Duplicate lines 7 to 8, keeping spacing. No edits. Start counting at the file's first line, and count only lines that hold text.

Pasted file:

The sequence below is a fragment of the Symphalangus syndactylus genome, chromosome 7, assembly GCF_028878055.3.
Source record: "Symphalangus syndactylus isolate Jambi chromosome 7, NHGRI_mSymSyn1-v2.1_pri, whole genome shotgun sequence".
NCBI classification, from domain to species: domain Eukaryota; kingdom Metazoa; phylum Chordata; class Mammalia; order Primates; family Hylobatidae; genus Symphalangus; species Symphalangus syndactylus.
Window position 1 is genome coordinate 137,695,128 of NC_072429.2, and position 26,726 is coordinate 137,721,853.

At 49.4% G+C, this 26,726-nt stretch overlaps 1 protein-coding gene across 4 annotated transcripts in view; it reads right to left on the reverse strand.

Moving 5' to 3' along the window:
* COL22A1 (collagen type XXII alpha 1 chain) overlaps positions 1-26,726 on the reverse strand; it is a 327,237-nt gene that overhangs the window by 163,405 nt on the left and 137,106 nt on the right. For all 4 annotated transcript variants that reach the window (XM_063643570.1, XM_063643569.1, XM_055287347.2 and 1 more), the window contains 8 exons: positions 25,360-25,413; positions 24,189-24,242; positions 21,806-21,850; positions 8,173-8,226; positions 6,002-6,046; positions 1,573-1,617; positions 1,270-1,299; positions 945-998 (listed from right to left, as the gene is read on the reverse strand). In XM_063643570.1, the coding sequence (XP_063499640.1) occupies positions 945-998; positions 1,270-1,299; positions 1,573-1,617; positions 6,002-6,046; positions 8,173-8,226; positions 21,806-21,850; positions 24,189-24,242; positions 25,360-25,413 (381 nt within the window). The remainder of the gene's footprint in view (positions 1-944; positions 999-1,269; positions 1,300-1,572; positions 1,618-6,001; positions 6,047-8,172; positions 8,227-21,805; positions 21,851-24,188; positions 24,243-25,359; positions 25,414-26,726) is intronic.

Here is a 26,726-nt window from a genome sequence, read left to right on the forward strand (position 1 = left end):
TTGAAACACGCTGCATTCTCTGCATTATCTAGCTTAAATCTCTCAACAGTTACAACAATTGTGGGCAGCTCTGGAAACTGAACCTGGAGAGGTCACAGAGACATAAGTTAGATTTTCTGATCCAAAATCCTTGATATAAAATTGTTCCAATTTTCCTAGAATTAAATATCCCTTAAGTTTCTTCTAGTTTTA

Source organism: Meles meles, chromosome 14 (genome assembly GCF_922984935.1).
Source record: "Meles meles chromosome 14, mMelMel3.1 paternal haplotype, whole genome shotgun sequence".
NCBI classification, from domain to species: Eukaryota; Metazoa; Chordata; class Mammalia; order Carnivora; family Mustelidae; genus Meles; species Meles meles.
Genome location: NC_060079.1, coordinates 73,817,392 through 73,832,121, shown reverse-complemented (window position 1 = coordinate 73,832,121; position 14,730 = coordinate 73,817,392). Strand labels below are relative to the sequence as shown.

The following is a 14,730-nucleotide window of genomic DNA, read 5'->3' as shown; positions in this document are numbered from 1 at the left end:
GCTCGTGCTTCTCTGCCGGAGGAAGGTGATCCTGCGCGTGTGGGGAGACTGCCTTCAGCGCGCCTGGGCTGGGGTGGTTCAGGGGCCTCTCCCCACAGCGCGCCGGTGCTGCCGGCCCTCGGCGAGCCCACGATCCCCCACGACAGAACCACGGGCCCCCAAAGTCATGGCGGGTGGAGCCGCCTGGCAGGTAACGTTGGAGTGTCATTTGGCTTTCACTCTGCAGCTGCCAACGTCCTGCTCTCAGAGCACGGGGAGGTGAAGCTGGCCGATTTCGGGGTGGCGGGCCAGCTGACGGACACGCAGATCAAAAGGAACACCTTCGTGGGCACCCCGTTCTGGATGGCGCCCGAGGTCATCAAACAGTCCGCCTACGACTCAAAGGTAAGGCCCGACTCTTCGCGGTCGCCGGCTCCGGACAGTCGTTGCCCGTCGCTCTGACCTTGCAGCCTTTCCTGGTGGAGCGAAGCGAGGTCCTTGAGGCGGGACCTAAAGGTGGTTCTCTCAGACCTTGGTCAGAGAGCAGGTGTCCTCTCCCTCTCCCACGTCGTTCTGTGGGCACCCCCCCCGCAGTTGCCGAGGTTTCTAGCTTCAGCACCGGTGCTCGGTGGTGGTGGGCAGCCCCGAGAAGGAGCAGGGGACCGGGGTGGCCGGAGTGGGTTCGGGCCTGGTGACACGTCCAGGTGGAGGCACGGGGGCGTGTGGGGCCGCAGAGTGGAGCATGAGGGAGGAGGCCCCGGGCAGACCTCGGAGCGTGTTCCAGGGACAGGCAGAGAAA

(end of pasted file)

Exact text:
* COL22A1 (collagen type XXII alpha 1 chain) overlaps positions 1-26,726 on the reverse strand; it is a 327,237-nt gene that overhangs the window by 163,405 nt on the left and 137,106 nt on the right. For all 4 annotated transcript variants that reach the window (XM_063643570.1, XM_063643569.1, XM_055287347.2 and 1 more), the window contains 8 exons: positions 25,360-25,413; positions 24,189-24,242; positions 21,806-21,850; positions 8,173-8,226; positions 6,002-6,046; positions 1,573-1,617; positions 1,270-1,299; positions 945-998 (listed from right to left, as the gene is read on the reverse strand). In XM_063643570.1, the coding sequence (XP_063499640.1) occupies positions 945-998; positions 1,270-1,299; positions 1,573-1,617; positions 6,002-6,046; positions 8,173-8,226; positions 21,806-21,850; positions 24,189-24,242; positions 25,360-25,413 (381 nt within the window). The remainder of the gene's footprint in view (positions 1-944; positions 999-1,269; positions 1,300-1,572; positions 1,618-6,001; positions 6,047-8,172; positions 8,227-21,805; positions 21,851-24,188; positions 24,243-25,359; positions 25,414-26,726) is intronic.

Here is a 26,726-nt window from a genome sequence, read left to right on the forward strand (position 1 = left end):